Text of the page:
- digital cooking thermometer (recommended)
- pastry bags
- filling nozzles or plain nozzles 1 cm in diameter
- wooden board and sharp knife
Prepare the fillings.
- To prepare the pumpkin pastry cream you can do it following the steps in this post.
- To prepare the chocolate ganache we will do the following. Chop the chocolate, so that it integrates more easily. Add the chocolate to the hot cream, it should come to a gentle boil, and stir until homogenized. Pour into a bowl, cover and let cool to room temperature.
Prepare the batter for buñuelos de viento.
- Sift the flour, set aside.
- In a saucepan add the water, milk, salt, lemon peel, cinnamon and vanilla. Place over medium heat and bring to a gentle boil. Turn off the heat and let the milk infuse for 2 hours.
- Return the infused milk to medium heat and bring to a boil. Add the butter, leave on the heat for a few seconds so that these elements are completely integrated.
- Remove from the heat, remove the lemon peel and cinnamon, and add the sugar, salt and flour all at once. Stir with the help of a spoon/spatula at a fast and continuous rhythm.
- We will obtain a ball of compact dough that we will have to dry. Return to medium heat and stir constantly. This step helps to dry the dough a little.
- We will notice that the dough clings to the base, in total we will cook it 2 minutes without stopping stirring. The degree of drying of the dough will depend on the amount of eggs that it admits, we see it next.
- Transfer the dough to a large bowl and let it warm.
- Add the first egg and stir until homogenized, in this way we also favor that the dough takes air influencing later in what can grow the batter during cooking.
- Add the next egg and mix until completely integrated.
- We will do this same step with the remaining two eggs, the consistency of the batter should be like the one I show you in the video. It is much more runny than traditional choux pastry.
- Fill a saucepan with soft olive oil, a little less than half.
- Place over medium heat and let it reach 320ºF/160ºC, using a digital thermometer.
- With the help of two teaspoons, take the batter and give it a little shape. In the video I show you how to do it.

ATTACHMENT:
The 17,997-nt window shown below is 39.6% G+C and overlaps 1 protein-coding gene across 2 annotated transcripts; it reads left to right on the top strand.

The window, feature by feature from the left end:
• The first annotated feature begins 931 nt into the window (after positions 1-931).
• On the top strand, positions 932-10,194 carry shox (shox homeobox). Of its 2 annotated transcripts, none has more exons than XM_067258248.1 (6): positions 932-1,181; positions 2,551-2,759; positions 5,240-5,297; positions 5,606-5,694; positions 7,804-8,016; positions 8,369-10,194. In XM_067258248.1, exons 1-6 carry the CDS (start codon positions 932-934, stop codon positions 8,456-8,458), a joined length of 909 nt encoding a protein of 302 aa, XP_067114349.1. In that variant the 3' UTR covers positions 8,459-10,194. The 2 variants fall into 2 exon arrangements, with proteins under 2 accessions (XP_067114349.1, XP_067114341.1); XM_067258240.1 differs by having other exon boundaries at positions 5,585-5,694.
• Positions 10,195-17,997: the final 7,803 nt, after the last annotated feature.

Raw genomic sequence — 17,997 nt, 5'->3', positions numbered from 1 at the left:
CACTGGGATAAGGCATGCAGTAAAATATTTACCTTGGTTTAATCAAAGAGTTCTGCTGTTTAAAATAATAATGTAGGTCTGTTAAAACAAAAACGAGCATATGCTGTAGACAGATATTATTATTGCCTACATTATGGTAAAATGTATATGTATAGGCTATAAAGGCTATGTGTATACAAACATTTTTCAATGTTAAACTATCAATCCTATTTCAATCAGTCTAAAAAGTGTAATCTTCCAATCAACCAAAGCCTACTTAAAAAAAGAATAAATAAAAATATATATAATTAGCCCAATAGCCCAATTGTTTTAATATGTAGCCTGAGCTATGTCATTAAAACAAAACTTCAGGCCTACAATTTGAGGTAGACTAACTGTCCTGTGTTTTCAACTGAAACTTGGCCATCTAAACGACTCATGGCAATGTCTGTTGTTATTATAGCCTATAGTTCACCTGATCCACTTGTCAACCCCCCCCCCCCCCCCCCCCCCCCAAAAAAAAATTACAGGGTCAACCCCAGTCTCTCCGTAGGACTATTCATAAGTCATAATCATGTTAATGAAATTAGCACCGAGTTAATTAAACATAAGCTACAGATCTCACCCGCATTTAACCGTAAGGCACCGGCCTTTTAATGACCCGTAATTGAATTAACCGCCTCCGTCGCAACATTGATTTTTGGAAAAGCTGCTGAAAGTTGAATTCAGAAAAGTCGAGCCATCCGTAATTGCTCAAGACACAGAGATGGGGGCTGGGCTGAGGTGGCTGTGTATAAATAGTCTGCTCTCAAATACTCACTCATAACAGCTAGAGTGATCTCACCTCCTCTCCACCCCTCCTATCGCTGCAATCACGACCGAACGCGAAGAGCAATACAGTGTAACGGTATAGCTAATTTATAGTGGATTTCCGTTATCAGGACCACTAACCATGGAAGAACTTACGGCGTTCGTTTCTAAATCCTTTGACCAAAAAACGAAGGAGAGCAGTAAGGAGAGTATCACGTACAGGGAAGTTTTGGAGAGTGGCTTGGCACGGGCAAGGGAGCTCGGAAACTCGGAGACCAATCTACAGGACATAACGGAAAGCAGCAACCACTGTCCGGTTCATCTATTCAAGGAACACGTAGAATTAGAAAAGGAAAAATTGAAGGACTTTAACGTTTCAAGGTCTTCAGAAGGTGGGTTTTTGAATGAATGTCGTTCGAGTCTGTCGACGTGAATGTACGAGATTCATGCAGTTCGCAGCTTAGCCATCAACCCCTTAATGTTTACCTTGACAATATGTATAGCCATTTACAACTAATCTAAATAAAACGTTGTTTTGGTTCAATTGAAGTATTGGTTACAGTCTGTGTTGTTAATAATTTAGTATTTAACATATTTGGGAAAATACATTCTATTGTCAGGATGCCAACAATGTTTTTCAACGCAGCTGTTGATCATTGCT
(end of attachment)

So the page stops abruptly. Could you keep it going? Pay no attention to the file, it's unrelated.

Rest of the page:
- Drop the batter in hot oil. At the beginning it will fall to the bottom, but it will soon start to rise and puff up. In my pan I can fry 4-5 fritters without problems, keep in mind that they swell a lot.
- Let them cook for several minutes, the fritters will turn only as they swell. If any of them do not, we will help it. They should acquire a nice golden color and practically float in the oil.
- Remove them with the help of a slotted spoon and place them on a dish with kitchen paper.
- While they are slightly warm, place another 4-5 fritters in the pan.
- After a short rest, coat the fritters with sugar and place on a plate.
- Repeat the same process with the rest of the batter.
Fill buñuelos de viento.
- Once all the fritters are fried, proceed to fill them.
- Place the fillings in pastry bags with a filling nozzle or with a smooth nozzle of 1 cm in diameter.
- Fill the fritters, although they are also spectacular on their own, and serve.
- Infused milk will bring a lot of aroma and flavor to the batter. I advise you not to omit this step.
- We must sift the flour to avoid lumps.
- The drying process is very important because it determines the amount of egg that the dough will admit, the more egg it contains, the more juicy and tender they will be.
- When frying the fritters it is very important to control the temperature of the oil. If the oil is too hot, the fritters will seal and will not fry properly. The result will be a small and dense fritter, and it is very possible that the inside will be uncooked and the outside will be extremely toasted. On the other hand, if it is too low, the dough will get too much oil and the fritters will be very heavy and oily. The end result should be a very light, airy, moist fritter, with a golden brown exterior, but not burnt.
- They can be kept in an airtight container for 2 days. If we fill them, they must be refrigerated and their shelf life will depend on the filling they contain.
I leave you the first recipe to celebrate All Saints' Day, or to prepare them whenever you prefer. Outstanding Buñuelos de Viento. I am sure you are going to enjoy a lot, both making them and tasting them. They are wonderful.
For my liking, they are incredibly better the day we prepare them. Although they are also good 2-3 days later, in fact as we buy them in the bakeries is how we will find them after the first 24 hours since we made them. But that crunchy outside with that moist inside... I love them.
I can't wait for you to prepare them and let me know how they turned out!
Lots of love,
Sources: Muy Historia